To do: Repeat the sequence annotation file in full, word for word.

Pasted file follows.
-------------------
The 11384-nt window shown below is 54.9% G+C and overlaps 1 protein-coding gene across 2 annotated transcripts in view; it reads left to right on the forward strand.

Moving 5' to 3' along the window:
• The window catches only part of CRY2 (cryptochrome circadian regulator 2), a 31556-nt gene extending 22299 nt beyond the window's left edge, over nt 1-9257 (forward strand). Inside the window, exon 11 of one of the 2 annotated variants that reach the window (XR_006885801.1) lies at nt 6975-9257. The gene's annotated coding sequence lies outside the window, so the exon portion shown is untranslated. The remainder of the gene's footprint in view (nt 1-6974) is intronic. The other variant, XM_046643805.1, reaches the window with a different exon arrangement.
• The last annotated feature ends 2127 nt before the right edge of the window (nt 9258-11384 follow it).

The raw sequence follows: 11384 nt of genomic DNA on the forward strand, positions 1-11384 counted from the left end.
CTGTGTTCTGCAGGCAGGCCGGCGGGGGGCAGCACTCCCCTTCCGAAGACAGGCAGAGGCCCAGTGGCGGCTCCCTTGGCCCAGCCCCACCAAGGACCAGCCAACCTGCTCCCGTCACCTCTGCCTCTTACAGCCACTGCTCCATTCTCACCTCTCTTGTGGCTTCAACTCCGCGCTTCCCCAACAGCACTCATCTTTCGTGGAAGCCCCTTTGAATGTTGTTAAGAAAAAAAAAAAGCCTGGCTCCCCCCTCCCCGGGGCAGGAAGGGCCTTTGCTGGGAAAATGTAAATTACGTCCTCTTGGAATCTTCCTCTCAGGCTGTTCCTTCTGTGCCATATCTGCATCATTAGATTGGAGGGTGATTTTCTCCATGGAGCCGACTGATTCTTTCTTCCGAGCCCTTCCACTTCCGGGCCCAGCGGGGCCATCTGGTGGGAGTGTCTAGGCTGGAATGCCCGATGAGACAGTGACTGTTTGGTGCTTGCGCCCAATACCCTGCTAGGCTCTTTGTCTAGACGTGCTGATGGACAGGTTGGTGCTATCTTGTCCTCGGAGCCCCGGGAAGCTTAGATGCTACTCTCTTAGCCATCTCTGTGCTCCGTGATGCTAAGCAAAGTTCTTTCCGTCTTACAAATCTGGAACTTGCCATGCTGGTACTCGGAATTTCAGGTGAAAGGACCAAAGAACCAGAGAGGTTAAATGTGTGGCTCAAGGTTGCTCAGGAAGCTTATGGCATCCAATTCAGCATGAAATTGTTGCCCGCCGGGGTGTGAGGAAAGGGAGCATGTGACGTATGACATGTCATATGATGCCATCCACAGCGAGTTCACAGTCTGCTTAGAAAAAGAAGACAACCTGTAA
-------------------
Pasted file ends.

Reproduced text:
The 11384-nt window shown below is 54.9% G+C and overlaps 1 protein-coding gene across 2 annotated transcripts in view; it reads left to right on the forward strand.

Moving 5' to 3' along the window:
• The window catches only part of CRY2 (cryptochrome circadian regulator 2), a 31556-nt gene extending 22299 nt beyond the window's left edge, over nt 1-9257 (forward strand). Inside the window, exon 11 of one of the 2 annotated variants that reach the window (XR_006885801.1) lies at nt 6975-9257. The gene's annotated coding sequence lies outside the window, so the exon portion shown is untranslated. The remainder of the gene's footprint in view (nt 1-6974) is intronic. The other variant, XM_046643805.1, reaches the window with a different exon arrangement.
• The last annotated feature ends 2127 nt before the right edge of the window (nt 9258-11384 follow it).

The raw sequence follows: 11384 nt of genomic DNA on the forward strand, positions 1-11384 counted from the left end.
CTGTGTTCTGCAGGCAGGCCGGCGGGGGGCAGCACTCCCCTTCCGAAGACAGGCAGAGGCCCAGTGGCGGCTCCCTTGGCCCAGCCCCACCAAGGACCAGCCAACCTGCTCCCGTCACCTCTGCCTCTTACAGCCACTGCTCCATTCTCACCTCTCTTGTGGCTTCAACTCCGCGCTTCCCCAACAGCACTCATCTTTCGTGGAAGCCCCTTTGAATGTTGTTAAGAAAAAAAAAAAGCCTGGCTCCCCCCTCCCCGGGGCAGGAAGGGCCTTTGCTGGGAAAATGTAAATTACGTCCTCTTGGAATCTTCCTCTCAGGCTGTTCCTTCTGTGCCATATCTGCATCATTAGATTGGAGGGTGATTTTCTCCATGGAGCCGACTGATTCTTTCTTCCGAGCCCTTCCACTTCCGGGCCCAGCGGGGCCATCTGGTGGGAGTGTCTAGGCTGGAATGCCCGATGAGACAGTGACTGTTTGGTGCTTGCGCCCAATACCCTGCTAGGCTCTTTGTCTAGACGTGCTGATGGACAGGTTGGTGCTATCTTGTCCTCGGAGCCCCGGGAAGCTTAGATGCTACTCTCTTAGCCATCTCTGTGCTCCGTGATGCTAAGCAAAGTTCTTTCCGTCTTACAAATCTGGAACTTGCCATGCTGGTACTCGGAATTTCAGGTGAAAGGACCAAAGAACCAGAGAGGTTAAATGTGTGGCTCAAGGTTGCTCAGGAAGCTTATGGCATCCAATTCAGCATGAAATTGTTGCCCGCCGGGGTGTGAGGAAAGGGAGCATGTGACGTATGACATGTCATATGATGCCATCCACAGCGAGTTCACAGTCTGCTTAGAAAAAGAAGACAACCTGTAA